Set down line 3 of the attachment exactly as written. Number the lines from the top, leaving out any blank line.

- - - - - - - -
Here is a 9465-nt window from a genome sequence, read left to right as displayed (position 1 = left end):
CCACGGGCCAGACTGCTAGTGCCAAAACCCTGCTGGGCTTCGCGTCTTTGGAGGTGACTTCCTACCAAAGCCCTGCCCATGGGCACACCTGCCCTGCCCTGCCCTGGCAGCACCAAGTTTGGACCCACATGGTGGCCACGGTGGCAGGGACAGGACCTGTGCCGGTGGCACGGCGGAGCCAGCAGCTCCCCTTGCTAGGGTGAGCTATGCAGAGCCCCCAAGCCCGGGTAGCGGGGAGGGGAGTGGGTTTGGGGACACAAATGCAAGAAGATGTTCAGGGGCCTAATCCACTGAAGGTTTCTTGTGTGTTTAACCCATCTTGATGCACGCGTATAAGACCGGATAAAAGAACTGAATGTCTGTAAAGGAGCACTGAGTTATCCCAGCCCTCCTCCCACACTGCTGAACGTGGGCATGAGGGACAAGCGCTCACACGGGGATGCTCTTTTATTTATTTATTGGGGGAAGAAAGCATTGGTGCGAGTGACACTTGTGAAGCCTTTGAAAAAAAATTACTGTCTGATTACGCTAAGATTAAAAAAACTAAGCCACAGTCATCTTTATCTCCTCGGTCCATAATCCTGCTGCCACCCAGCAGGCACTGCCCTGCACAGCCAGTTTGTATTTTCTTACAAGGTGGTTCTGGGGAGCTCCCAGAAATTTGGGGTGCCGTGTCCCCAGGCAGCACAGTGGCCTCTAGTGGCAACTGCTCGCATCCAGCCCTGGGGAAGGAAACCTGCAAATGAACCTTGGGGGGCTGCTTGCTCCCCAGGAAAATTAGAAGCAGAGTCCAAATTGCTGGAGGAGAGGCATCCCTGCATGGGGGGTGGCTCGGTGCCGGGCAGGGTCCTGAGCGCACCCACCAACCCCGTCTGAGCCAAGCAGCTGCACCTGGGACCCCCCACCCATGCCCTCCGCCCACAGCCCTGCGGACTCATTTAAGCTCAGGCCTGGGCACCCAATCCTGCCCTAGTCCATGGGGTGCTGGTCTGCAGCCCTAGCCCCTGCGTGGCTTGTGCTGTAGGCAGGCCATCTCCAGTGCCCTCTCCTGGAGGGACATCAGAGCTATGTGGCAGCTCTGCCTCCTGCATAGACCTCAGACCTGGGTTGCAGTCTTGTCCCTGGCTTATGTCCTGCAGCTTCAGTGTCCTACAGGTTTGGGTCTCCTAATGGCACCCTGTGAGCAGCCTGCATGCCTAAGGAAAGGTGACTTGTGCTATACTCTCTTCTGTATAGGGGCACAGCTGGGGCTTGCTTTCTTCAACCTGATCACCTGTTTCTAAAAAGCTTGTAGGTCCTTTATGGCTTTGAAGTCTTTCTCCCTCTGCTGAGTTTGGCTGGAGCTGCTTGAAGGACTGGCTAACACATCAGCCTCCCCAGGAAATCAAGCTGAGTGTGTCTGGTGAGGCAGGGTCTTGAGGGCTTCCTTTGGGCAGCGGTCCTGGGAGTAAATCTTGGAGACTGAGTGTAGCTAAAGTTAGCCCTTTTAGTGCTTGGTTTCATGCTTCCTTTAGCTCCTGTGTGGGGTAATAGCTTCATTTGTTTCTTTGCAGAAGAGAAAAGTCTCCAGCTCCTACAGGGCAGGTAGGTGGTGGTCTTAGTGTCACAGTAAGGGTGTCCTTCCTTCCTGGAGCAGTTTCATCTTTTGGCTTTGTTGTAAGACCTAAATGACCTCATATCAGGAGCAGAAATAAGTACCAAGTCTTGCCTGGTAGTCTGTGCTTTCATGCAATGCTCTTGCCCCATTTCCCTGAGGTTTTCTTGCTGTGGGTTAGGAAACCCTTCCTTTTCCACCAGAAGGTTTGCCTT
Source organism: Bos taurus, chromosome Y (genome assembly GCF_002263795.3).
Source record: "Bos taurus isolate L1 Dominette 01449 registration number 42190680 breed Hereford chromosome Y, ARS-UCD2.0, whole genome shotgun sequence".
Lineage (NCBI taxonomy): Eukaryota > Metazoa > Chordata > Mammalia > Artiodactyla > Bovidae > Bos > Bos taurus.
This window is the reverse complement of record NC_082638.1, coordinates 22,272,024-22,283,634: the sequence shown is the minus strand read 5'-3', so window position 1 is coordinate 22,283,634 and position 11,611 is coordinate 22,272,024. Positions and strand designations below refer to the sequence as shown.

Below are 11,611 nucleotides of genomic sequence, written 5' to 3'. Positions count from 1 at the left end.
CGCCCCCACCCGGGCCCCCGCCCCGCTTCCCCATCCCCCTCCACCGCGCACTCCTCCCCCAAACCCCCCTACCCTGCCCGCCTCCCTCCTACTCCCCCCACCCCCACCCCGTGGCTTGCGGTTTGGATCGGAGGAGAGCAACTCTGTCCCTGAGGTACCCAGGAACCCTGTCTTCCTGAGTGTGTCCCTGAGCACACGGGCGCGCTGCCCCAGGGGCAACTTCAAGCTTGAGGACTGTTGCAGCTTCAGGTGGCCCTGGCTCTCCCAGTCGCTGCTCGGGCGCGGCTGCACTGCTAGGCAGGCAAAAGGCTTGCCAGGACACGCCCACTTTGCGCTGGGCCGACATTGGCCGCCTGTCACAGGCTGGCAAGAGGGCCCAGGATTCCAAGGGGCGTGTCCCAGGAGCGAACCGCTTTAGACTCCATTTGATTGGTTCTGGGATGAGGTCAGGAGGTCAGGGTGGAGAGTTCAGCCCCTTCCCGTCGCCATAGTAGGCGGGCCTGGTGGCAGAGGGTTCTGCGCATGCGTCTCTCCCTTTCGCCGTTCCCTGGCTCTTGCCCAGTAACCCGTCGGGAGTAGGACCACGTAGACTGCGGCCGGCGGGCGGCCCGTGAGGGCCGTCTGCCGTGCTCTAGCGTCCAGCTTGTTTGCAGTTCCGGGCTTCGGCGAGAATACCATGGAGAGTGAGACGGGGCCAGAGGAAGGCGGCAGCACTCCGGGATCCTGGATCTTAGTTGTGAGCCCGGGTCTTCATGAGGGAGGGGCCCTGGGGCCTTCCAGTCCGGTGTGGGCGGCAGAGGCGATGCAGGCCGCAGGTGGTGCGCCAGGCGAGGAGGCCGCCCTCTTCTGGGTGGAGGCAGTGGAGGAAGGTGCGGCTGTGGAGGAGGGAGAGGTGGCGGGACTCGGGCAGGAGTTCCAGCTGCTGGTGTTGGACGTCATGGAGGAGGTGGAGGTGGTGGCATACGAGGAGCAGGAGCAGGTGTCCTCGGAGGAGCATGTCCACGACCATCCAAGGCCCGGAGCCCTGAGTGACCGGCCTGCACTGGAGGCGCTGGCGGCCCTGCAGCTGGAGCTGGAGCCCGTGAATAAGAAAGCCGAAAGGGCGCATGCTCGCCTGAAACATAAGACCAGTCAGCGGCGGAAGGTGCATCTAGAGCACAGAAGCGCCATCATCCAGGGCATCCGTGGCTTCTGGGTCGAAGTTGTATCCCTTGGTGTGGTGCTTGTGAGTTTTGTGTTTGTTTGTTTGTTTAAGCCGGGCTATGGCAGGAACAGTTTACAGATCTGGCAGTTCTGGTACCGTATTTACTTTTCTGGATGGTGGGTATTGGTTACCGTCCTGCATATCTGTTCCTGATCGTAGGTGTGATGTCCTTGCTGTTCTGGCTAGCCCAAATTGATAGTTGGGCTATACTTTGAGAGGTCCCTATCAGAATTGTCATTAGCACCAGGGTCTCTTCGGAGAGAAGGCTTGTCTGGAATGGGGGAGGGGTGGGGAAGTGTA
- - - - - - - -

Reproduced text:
Source organism: Bos taurus, chromosome Y (genome assembly GCF_002263795.3).